When I asked if they had a favorite part of their travels, they immediately replied, “The People!”

They’ve been focusing their travels on border people, or as they explain, those people and cultures that get caught in kind of a no-man’s land when countries arbitrarily redraw the borders. They spent time with the Kyrgyz Tribe on the Wakhan corridor across the river from the Pamir Highway. They also visited the  Eagle Hunters Mongolia.

Although their travels take them to places I’m not sure I’m mentally or physically strong enough to handle, I love seeing their pictures and hearing about their adventures.

And…I learned a great technique to keep Eric and my brains from stagnating over the long distances of pedaling! Ivo and Bridgette talk in the mornings and listen to the same audio book or podcast in the afternoon. Then they have something to discuss.

(They each have their own small mp3 players because the battery life is much longer than a smart phone.)
For more information about their travels, watch this short video. Check our their website and scroll down to their photo gallery for exceptional photos of indigenous peoples and stunning landscapes.

We cycled together for a few miles on the Tabaguahe Trail. I could barely keep up on my unloaded bike.
We cycled together for a few miles on the Tabaguahe Trail. I could barely keep up on my unloaded bike.

Cycling Spain – Day 8 – Using a Bike Rental to Explore Madrid

After spending a day on a bus trip from Madrid to Segovia, I was eager to stretch my muscles and get back on a bicycle. And, although there are plenty of electric power-assist city bicycles for rent as part of the BiciMad (Madrid’s Public Electric Bike System), I wanted a  human-powered bicycle to explore the parks and trails beyond the city center and along the riverbanks of Madrid.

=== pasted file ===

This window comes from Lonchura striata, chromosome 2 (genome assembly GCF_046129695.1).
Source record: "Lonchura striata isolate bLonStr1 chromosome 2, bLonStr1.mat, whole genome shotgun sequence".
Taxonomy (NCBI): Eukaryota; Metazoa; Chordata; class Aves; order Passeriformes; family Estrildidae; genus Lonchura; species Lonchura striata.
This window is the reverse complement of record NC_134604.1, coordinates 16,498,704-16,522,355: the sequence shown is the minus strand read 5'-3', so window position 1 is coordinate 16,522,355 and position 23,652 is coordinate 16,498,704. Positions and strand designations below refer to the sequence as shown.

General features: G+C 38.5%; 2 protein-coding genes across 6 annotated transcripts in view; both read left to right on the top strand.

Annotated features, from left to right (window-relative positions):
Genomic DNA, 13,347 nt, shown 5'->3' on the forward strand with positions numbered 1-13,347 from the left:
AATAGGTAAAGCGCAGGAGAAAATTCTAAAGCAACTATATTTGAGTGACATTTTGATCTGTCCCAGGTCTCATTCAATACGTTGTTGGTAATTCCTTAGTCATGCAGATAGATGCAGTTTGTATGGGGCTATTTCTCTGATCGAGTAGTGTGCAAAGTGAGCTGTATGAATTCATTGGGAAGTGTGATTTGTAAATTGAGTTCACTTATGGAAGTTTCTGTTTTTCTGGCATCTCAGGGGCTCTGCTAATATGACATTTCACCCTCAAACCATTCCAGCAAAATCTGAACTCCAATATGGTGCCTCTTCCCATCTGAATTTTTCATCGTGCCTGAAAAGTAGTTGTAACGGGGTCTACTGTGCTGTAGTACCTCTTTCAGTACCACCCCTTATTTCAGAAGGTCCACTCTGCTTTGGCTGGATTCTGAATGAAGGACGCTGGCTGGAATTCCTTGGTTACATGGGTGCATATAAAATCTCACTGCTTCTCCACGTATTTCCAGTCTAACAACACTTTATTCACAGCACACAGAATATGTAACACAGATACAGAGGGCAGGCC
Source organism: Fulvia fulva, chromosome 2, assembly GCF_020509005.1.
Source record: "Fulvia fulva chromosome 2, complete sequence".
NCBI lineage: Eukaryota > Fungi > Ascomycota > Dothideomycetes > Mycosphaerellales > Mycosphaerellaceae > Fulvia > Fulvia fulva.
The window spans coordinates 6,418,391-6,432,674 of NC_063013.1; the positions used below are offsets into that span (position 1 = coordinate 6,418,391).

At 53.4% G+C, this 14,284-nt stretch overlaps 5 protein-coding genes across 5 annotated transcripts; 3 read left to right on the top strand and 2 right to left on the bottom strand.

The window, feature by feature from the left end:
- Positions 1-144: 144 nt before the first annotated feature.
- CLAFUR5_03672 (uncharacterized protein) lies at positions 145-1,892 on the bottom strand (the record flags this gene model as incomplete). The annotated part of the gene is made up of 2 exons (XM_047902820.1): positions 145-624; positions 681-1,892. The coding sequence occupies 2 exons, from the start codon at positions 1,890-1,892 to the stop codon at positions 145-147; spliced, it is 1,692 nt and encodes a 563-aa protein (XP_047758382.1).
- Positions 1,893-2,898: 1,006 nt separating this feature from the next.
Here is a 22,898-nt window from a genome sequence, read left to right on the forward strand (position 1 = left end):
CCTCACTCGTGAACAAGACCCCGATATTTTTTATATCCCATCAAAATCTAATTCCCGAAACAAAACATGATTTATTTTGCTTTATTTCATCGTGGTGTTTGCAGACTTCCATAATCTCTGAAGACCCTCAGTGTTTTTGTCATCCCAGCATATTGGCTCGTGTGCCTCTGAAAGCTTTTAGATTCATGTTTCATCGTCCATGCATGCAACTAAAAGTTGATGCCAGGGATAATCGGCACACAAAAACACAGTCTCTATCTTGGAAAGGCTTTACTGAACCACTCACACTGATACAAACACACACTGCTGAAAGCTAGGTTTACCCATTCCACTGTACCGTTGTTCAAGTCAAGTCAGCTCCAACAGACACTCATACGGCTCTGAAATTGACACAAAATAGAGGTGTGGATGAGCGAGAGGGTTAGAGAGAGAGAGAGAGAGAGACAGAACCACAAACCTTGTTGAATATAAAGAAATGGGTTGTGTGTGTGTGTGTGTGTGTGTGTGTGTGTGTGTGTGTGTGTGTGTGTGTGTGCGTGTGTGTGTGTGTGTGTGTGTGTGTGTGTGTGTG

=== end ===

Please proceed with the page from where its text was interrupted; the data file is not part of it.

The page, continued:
A station near Retiro Park for Madrid's public electric bike system.
A station near Retiro Park for Madrid’s public electric bike system.

Luckily, I remembered a bicycle rental/tour shop, Alquiler Rental located next to the Mercado San Miguel. That would be my destination.

My human-powered rental bike.
My human-powered rental bike.

On a quiet Sunday morning, I took a suburban train and subway to Sol, a huge plaza with shopping radiating from the nine streets that intersect this area. Tourists were lined up and around the block at a delicious looking pastry/coffee shop conveniently located across from the metro entrance, but I was neither willing to wait in the long line or pay the tourist prices for the pastry. I decided to a few steps farther away from the plaza where I found a delicious,  authentic, less touristic, and much less expensive breakfast.

A 2,5 Euro typical Spanish breakfast.
My 2,5 Euro typical Spanish breakfast.

In addition to saving 10 euros or more, I had the pleasure of dining with locals and enjoying their camaraderie and relaxed Sunday demeanor.

I arrived at the bicycle rental shop just after it opened at 10:00 am. I spotted a medium-sized 10 speed bicycle that appeared to be in good condition. (9Euros for 3 hours.) I paid an extra 3euros for a lock just in case I needed to leave to bike and explore.